Shorty drove gaily down until he got close to the bridge. The Lieutenant had been impatiently148 expecting him, and as soon as the wagon came up it was surrounded by a crowd of men to unload it. The Lieutenant looked over the load.
Si Defended the Plunder. 148
"I wonder if he sent enough. Let me see your return," he said, looking up at the seat, where he expected to find the Sergeant he had put in charge. But the seat was empty. Shorty had jumped down, prudently mingled with the crowd, avoided the Lieutenant's eye with much more than his usual diffidence, and was modestly making his way back to camp behind a thicket of hazel bushes. When he got to the house he was delighted to find Si still master of the situation, with all the boards present and accounted for. They quickly transferred them to the interior, and found that they had enough for a nice floor, besides a couple of extra ones, to cut up into a table and stools.
"You done good work in keepin' the other boys offen 'em, Si," said he. "I was afraid you wouldn't. The only thing I've got agin Co. Q is that the boys will steal. Otherwise they're the nicest kind o' boys."
A couple of days later they got a pass to go down to Murfreesboro' and look the sleepy old town over. They were particularly interested in the quaint old courthouse, which had once been the capitol of Tennessee. They happened into one of the offices, which was entirely deserted. On the wall hung a steel engraving of Jeff Davis in a large oak frame.
"That blamed old rebel picture oughtn't to be hangin' there, Si," observed Shorty.
"Indeed it oughtn't. Jeff ought to be hung to a sour-apple tree, and that glass'd make a nice winder for our house."
"Indeed it would," Shorty started to answer, but time was too precious to waste in speech. In an instant he had shoved an old desk up to the wall, mounted it, and handed the picture down to Si. They wrapped it up in their overcoats, and started back for camp. They had seen enough of Murfreesboro' for that day.
CHAPTER XIII. "HOOSIER'S REST"
SI AND SHORTY CHRISTEN THEIR PLACE AND GIVE A HOUSE-WARMING.
WITH a tin roof, a real door, a glazed window and a plank floor, Si and Shorty's house was by far the most aristocratic in the cantonment of the 200th Ind., if not the entire Winter quarters of the Army of the Cumberland. A marble mansion, with all the modern improvements, could not more proudly overshadow all its neighbors than it did.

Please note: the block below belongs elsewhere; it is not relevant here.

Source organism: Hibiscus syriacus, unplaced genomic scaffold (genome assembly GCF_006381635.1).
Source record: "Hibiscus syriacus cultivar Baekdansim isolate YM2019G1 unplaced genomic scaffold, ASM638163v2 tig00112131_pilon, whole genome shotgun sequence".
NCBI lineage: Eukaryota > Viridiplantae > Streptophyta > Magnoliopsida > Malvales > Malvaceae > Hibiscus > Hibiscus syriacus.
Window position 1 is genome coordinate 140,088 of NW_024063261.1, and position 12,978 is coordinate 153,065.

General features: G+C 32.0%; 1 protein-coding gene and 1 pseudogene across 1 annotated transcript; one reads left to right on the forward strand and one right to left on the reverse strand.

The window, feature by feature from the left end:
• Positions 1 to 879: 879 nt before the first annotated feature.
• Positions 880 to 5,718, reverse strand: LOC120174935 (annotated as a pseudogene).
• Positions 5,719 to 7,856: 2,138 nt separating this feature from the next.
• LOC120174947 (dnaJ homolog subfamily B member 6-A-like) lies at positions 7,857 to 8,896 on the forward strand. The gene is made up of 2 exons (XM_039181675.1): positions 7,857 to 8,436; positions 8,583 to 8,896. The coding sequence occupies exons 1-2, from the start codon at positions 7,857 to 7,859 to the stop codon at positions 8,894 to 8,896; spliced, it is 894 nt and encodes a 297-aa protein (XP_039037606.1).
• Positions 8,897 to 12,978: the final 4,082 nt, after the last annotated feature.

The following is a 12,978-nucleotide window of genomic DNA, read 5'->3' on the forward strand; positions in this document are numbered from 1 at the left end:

Even the Colonel's was no comparison to it. A tent-fly had been made to do duty for a roof at the Colonel's. It could not be stretched evenly and tight. It would persistently sag down in spots, and each of these spots became a reservoir from which would descend an icy stream. A blanket had to serve as a door, and the best substitute for window glass were Commissary blanks greased with fat from headquarters' frying-pan. The floor, instead of being of clean, new plank, as Si's and Shorty's, was made of the warped and weather-beaten boards of a stable, which had been torn down by a fatigue detail.
Si and Shorty took as much pride and pleasure in their architecture as any nabob over his million-dollar villa. They were constantly on the alert for anything that would add to the comfort and luxury151 of their home. In their wanderings they chanced to come across an old-fashioned bedstead in an out house. It was of the kind in which the rails screw together, and the bed is held up by a strong cord crossing and recrossing from one rail to another. This looked like real luxury, and they at once appropriated it without any consultation with the owner, whoever he may have been.
"It'd be a waste o' time, anyhow," remarked Shorty. "He's a rebel, and probably over there in Bragg's army."
They made a tick out of the piece of wagon-cover, filled it with beech leaves, and had a bed which surpassed their most extravagant ideas of comfort in the army.
"Shorty," said Si, as they snugged themselves in the first night, "this seems almost too much. Do you ever remember settin' the whole night on a rail, with nothin' over us but clouds leakin' ice-water?"
"Shut up," said Shorty, giving him a kick under the blankets. "Do you want me to have a night mare?"
They got a number of flat stones, and laid down a little pavement in front of their door, and drove an old bayonet into the logs to serve as a scraper. They rigorously insisted on every visitor using this before entering.
"For common Wabash-bottom fly-up-the-cricks and private soljers, you're puttin' on entirely too many frills," said Sol Murphy, the Wagonmaster, angrily, as it was firmly insisted upon that he stay outside until he carefully cleaned his shoes on the bayonet. "A man that's afraid o' mud hain't no152 business in the army. He orter stay at home an' wear Congress gaiters an' pantalets. You're puttin' on too many scollops, I tell you. You knowed all 'bout mud in the Wabash bottoms. You had 'nuff of it there, the Lord knows."
"Yes, we had," replied Shorty; "but we was too well raised to track it into anybody's parlor."
"Parlor," echoed Sol, with a horse-laugh. "Lord, how fine we are, just becaze one o' us happens to be a measly little Corporal. In some armies the Wagonmaste